Figure 1: Schematic representation of the conversion reaction of MMA to PMMA. Double bonding of the monomer is broken in the polymerization reaction.
Figure 2: FTIR-ATR spectrum of MMA and PMMA in the region of 1800–1500 cm−1. The band at 1635 cm−1, referring to the C=C bond, appears in the MMA spectrum and does not appear in the PMMA spectrum, evidencing the conversion.
Table 2: Main FTIR bands attributed to PMMA and MMA [20].

The DC values (%) and values obtained from the statistical analysis of the DC for each studied variable are presented separately in Tables 35. The lowest mean DC (92.66%) was recorded for the long polymerization cycle without applied pressure and with a post-pressing time of 12 h. The mean DC was higher (97.39%) when the post-pressing time was 0 h under otherwise identical conditions.

Table 3: DC as a function of the post-pressing time.
Table 4: DC as a function of pressure.
Table 5: DC for the two different polymerization cycles.

An ANOVA evaluation of the DC for the 12 groups studied with a factor considering the 12 combinations of the variables is presented in Table 6. By means of Tukey’s multiple comparisons test, we verified in which groups the DC mean difference occurred.

Table 6: DC for each group.

4. Discussion

This work presents some results that have not yet been reported in the literature. The null hypotheses of this study were accepted: neither the post-pressing time nor the presence or absence of pressure during the polymerization had a statistically significant influence on the DC of MMA to PMMA.

Despite the fact that few studies focus on the influence of pressure on PMMA, the results of this study can be correlated with those found in works by Murakami et al. [18] and Nguyen et al. [21]. It should be noted however that these studies did not use the same pressure conditions. Here, the application of a pressure of 500 MPa resulted in the formation of high-molecular-weight polymers with a high DC. According to Nguyen et al. [21], this result was due to the decrease of intermolecular distance in the material, reducing the free volume and consequently generating a product with a greater density and a reduced number and size of defects. In the present work, we used a smaller pressure of 0.41 MPa due to limitations of our laboratory equipment, and we observed no significant influence of applying this pressure on the DC. Thus, a pressure of 0.41 MPa was not able to increase the molecular weight of PMMA and influence the DC; therefore, it was not possible to verify the statistical difference for the DC values of the majority of the groups, with and without pressure.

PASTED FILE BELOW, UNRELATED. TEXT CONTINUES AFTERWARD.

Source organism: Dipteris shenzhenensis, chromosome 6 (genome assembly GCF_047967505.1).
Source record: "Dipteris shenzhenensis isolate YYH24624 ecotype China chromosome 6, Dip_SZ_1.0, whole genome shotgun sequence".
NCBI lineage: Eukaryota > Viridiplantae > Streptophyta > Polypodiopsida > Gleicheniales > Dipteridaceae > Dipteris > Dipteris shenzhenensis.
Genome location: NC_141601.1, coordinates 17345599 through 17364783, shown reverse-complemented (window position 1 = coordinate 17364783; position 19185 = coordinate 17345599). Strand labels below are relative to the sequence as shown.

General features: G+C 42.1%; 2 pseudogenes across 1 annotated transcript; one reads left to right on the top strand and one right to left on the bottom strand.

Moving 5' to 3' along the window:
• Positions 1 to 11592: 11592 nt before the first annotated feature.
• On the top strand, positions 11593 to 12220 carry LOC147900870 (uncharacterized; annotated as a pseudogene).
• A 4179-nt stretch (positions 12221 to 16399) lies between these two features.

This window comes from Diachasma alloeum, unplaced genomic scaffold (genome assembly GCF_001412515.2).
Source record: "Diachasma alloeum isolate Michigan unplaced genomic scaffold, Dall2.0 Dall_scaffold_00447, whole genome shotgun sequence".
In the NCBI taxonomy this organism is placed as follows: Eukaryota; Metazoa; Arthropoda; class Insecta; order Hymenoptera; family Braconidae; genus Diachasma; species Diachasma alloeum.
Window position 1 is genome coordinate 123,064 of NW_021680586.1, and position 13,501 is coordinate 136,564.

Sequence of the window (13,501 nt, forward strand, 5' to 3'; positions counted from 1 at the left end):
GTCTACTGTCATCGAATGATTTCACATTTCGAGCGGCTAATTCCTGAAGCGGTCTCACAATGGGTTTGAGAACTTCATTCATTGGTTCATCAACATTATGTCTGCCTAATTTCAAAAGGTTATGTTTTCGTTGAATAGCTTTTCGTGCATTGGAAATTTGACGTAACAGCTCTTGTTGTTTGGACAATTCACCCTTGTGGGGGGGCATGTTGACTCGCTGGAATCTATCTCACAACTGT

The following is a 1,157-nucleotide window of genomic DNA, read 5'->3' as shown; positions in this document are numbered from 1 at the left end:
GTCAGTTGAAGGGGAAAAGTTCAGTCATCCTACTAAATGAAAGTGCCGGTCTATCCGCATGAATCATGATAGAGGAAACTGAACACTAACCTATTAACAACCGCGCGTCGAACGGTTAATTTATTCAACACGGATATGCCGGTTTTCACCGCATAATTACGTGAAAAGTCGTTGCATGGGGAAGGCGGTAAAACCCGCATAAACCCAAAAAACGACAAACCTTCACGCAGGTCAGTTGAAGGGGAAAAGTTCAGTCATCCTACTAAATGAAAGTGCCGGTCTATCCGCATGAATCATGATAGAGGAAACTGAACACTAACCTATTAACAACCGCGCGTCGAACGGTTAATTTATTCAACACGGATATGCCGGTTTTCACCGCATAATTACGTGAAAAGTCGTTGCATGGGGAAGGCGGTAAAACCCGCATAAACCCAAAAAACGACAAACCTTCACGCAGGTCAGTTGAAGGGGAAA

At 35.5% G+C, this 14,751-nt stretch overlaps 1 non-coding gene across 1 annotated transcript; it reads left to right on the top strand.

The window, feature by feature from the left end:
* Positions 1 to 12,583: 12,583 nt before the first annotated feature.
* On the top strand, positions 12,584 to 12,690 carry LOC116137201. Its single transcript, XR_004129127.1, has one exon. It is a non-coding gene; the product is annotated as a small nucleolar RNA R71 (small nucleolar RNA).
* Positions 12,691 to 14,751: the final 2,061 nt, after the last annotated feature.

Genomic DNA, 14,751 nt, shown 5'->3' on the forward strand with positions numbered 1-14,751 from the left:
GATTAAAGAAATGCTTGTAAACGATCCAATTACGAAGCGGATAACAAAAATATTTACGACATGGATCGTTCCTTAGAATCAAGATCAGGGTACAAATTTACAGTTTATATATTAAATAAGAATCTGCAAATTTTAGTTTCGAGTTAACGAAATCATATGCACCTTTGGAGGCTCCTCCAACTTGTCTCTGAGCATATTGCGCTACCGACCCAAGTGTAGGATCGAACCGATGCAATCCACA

Our findings are in agreement with those of Lee et al. [22] who used pressures similar to ours to analyze chemically activated acrylic resins. Note that the same author pointed out that these pressures, while not affecting hardness and DC, could affect porosity. In view of the applications of this material, especially in internal prostheses where the residual monomer levels should be the lowest possible and good mechanical properties are essential, further studies are necessary to determine the minimum pressure required to effectively increase the DC and mechanical properties of the thermally activated acrylic resin. Thus, laboratory-scale equipment capable of applying sufficiently high pressures during the polymerization must be made available.

Regarding the post-pressing time, Consani et al. [23] reported that longer periods promote a lower percentage of residual monomer because of the longer residence time of the resin before being subjected to polymerization. However, our findings differ from these results. A post-pressing time of 12 h (for cycles CC12h, CCP12h, and CL12h) led to statistically lower values of monomeric conversion than shorter post-pressing times. A possible explanation for this could be that any residual monomers would no longer be present in the reaction medium after the 12 h, that is to say, monomers with reaction potential may not have participated in the polymerization due to delay in the start of the reaction. This result directly influences the manufacture of prosthesis, in relation to the logistics of dental laboratories, and has a clinical impact; if the waiting time for polymerization can be decreased, the prosthesis can consequently be installed more quickly.

Longer polymerization cycles were previously found to favor the production of high-molecular-weight polymer chains, improving the hardness and preventing porosity due to the lower amount of residual monomers [16]. However, in our present study, the short cycle led to similar and in some cases even statistically increased DC (Table 2). This may be explained by the fact that the short cycle included a longer period of final boiling at 100°C (1 h) compared with the long cycle (30 min). Longer final boiling is known to be a factor favoring increased conversion of monomers to polymers [17, 24]. Nisar et al. [17] showed that groups that were kept at 100°C for at least 30 min showed less residual monomer content when compared to those that did not undergo this process. These authors obtained the best results for samples that remained at 100°C for longer times, that is, a long heat treatment promoted cross-linking of the polymer chains [5]. Thus, our short cycle that included a longer final boiling period of 1 h was more favorable than our long cycle that included a shorter final boiling period of 30 min. The post-pressing time has an influence on the optimization of the prosthesis surface. A short cycle helps reduce the delivery time of the prosthesis, which is clinically relevant, mainly for hospitalized patients who require installation of internal prostheses, as it reduces the risk of infection.